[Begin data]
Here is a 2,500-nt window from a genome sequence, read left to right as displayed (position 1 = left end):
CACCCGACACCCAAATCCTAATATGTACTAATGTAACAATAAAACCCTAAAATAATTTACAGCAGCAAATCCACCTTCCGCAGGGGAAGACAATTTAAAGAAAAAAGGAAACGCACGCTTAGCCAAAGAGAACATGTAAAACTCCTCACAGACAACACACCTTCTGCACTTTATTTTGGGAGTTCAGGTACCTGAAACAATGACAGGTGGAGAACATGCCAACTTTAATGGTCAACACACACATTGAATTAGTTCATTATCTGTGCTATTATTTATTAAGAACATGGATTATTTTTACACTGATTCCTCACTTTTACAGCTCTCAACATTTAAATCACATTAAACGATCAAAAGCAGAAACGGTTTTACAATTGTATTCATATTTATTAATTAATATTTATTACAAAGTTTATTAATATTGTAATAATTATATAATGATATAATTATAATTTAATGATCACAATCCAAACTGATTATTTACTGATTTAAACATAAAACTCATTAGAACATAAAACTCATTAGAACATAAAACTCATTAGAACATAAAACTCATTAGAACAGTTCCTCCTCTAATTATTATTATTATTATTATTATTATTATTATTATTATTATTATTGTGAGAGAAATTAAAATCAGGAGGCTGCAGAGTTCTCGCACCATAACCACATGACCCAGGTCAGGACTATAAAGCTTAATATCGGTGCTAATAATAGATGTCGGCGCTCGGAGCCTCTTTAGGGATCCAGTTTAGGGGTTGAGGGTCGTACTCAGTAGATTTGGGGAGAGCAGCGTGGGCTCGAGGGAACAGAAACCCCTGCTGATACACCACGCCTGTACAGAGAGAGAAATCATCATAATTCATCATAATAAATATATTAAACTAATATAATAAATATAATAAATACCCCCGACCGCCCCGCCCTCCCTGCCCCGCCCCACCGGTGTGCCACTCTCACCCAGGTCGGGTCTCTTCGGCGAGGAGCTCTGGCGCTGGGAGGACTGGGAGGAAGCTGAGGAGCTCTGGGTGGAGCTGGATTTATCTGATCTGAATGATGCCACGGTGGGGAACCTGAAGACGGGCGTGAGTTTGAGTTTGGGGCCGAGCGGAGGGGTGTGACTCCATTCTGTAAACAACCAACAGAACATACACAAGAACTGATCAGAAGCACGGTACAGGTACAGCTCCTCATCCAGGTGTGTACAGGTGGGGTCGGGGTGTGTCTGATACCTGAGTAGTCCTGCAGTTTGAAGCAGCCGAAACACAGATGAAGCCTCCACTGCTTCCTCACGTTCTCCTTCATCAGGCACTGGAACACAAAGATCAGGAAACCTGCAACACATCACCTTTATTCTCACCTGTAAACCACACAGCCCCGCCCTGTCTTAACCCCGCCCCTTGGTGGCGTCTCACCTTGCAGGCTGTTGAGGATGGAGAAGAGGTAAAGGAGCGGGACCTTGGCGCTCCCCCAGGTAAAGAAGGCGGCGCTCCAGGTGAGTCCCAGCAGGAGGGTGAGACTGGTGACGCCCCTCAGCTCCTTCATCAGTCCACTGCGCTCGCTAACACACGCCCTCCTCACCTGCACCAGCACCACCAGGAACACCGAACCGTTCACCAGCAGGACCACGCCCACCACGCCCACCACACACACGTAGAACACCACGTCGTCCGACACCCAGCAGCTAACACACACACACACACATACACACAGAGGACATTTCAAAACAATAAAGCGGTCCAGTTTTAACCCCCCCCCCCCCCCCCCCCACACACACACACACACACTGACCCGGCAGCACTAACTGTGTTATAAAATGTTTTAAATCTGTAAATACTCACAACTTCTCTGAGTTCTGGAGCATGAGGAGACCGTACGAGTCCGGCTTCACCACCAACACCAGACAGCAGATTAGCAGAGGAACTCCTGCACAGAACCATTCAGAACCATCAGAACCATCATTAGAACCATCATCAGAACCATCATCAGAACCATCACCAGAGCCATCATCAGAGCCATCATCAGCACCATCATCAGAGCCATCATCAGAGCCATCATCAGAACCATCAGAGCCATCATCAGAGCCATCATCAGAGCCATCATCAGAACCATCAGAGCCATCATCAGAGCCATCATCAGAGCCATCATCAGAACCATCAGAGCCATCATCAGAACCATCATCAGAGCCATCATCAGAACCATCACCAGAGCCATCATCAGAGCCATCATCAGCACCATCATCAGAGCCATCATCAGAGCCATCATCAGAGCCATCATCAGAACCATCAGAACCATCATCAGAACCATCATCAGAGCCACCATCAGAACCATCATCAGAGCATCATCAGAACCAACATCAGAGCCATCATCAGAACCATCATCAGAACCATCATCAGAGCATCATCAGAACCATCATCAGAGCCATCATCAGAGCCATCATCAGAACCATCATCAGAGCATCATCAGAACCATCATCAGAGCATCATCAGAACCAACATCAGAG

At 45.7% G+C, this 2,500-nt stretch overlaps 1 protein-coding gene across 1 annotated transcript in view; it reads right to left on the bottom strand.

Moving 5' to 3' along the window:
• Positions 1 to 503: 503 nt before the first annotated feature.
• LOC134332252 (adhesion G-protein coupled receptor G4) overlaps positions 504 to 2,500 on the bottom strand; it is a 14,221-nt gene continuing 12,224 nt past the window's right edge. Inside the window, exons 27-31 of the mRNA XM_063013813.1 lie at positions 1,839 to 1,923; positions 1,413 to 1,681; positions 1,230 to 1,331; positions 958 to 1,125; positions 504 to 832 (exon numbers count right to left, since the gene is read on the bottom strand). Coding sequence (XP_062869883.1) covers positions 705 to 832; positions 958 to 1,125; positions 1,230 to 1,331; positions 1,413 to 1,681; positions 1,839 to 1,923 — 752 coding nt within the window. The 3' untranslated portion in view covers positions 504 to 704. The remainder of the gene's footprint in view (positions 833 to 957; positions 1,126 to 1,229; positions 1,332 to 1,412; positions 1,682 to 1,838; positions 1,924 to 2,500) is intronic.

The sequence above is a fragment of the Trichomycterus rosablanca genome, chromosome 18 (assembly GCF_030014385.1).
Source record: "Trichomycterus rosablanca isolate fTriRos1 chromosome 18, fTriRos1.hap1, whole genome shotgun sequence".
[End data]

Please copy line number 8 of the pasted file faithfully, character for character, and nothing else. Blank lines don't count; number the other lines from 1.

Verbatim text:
Source record: "Trichomycterus rosablanca isolate fTriRos1 chromosome 18, fTriRos1.hap1, whole genome shotgun sequence".